D.C. officials this week began poring over proposals from seven groups seeking to redevelop the site of the old Washington Convention Center downtown. But the final look and makeup of the site, which local leaders hope to transform into a symbolic city center, is anything but clear, say those familiar with the redevelopment efforts.
The new convention center, north of Mount Vernon Square, is to open next spring. So the existing convention center, which occupies 10.2 acres bounded by New York Avenue NW, Ninth Street, H Street and 11th Street, will be put to better use. Monday was the deadline for initial proposals, and seven teams of developers -- including top national firms and well-known local names -- threw their hats into the ring.
In their proposals, the developers seek to establish their credentials for developing the site. Their ideas on what do with the old convention center, including what mix of space will be there and what it will look like, won't come until later in the process.
"These are some of the best development companies in the U.S.," said Richard H. Bradley, executive director of the Downtown D.C. Business Improvement District, who is watching the project closely. "It's a recognition that Washington has stepped up in the kinds of things it's able to accomplish."
The proposals included information on the background and experience of the firms involved, and explained, in broad terms, how they would approach the redevelopment project.
"With these proposals, we wanted to understand who they are, and how they would attack the problems," said Stephen M. Green, special assistant to Mayor Anthony A. Williams (D).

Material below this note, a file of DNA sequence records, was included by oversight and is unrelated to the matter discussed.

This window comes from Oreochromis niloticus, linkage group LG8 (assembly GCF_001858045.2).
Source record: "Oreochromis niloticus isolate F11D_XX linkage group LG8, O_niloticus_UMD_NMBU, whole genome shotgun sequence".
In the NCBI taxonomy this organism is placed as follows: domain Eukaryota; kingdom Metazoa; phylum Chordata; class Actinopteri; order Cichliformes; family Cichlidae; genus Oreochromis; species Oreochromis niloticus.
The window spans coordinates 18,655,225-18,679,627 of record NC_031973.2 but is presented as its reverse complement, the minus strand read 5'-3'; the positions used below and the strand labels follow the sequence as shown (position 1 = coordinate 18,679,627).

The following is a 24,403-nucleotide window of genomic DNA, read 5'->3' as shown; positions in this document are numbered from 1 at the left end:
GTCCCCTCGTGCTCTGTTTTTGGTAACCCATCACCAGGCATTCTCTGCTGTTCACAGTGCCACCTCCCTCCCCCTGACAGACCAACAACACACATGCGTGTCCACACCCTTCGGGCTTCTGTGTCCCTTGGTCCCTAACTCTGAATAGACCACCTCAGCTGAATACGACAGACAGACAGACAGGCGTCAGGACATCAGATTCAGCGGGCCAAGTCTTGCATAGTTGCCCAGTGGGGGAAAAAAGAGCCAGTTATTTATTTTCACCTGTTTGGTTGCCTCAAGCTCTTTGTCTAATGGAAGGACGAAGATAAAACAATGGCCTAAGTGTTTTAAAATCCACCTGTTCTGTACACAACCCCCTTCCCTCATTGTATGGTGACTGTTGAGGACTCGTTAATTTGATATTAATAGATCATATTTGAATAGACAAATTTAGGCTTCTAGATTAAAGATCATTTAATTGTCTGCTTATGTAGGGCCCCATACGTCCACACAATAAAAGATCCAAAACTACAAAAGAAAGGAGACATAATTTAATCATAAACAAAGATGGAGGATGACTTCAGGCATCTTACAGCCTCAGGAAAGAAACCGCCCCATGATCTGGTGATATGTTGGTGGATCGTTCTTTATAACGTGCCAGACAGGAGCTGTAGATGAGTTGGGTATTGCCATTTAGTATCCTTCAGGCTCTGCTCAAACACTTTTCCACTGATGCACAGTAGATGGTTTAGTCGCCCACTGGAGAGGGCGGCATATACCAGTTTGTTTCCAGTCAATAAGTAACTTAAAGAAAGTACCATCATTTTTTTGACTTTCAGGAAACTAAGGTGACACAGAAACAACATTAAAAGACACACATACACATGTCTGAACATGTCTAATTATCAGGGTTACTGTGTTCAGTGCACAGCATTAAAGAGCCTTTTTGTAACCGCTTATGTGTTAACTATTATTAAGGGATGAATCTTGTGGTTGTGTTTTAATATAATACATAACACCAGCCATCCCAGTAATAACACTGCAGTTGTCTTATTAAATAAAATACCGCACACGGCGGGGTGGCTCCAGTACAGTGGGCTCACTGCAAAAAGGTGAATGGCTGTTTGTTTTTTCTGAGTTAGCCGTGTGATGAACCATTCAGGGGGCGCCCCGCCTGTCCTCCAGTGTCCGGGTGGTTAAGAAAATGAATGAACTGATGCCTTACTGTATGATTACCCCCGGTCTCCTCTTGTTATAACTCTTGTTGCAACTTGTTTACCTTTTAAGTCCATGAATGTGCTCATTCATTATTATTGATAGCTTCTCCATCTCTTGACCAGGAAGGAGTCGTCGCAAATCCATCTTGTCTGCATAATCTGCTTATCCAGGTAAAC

He and others in the city's planning office plan to spend the next several months interviewing leaders of the seven development groups and visiting projects they have done elsewhere. The goal: to figure out which group has the best track record of building big, complicated projects and would work best with the local officials leading the effort. Once those firms are selected, officials will sort through some of the biggest and most fundamental questions about the site -- what should go on it, where, and with what sort of design -- together with the developers.
The city, according to its "request for proposals" issued earlier this year, is already committed to 600 to 900 units of housing, 20 percent of it earmarked for people with moderate to low incomes; 300,000 square feet or so of retail space; and open space of perhaps an acre that can serve as a town center for Washington.
But a political scramble could continue for many months -- maybe years to come -- over how to use the site and the details of what uses will be included in the development. For example, housing activists favor extensive residential space, some designated for people with low to moderate incomes; the Federal City Council, a business group, favors a music museum and large performing arts center; and the private developer involved may well want to include office space, which typically captures the highest rents of the various uses.
"There's going to be a lot of interests pulling a lot of different directions," said an executive with one of the firms that submitted a proposal, speaking on the condition that his company not be named. "It's still a mystery how it will all work out."
Forest City Enterprises led one group submitting a proposal; among other projects, the company developed the Ballston Common Mall locally. The Related Cos., which is currently building the massive AOL Time Warner Center in New York, anchors another development team. A third team includes EastBanc Inc. and Millennium Partners, which have done extensive retail development in Georgetown. And Hines Interests and Charles E. Smith Residential have teamed; they have built office and apartment buildings, respectively, in the area. Others submitting proposals were a team of Federal Development LLC, the Rockefeller Group Development Corp., Centex Corp. and Summit Properties; the Georgetown Co.; and New Vision Properties with Mesirow Stein Development Services Inc.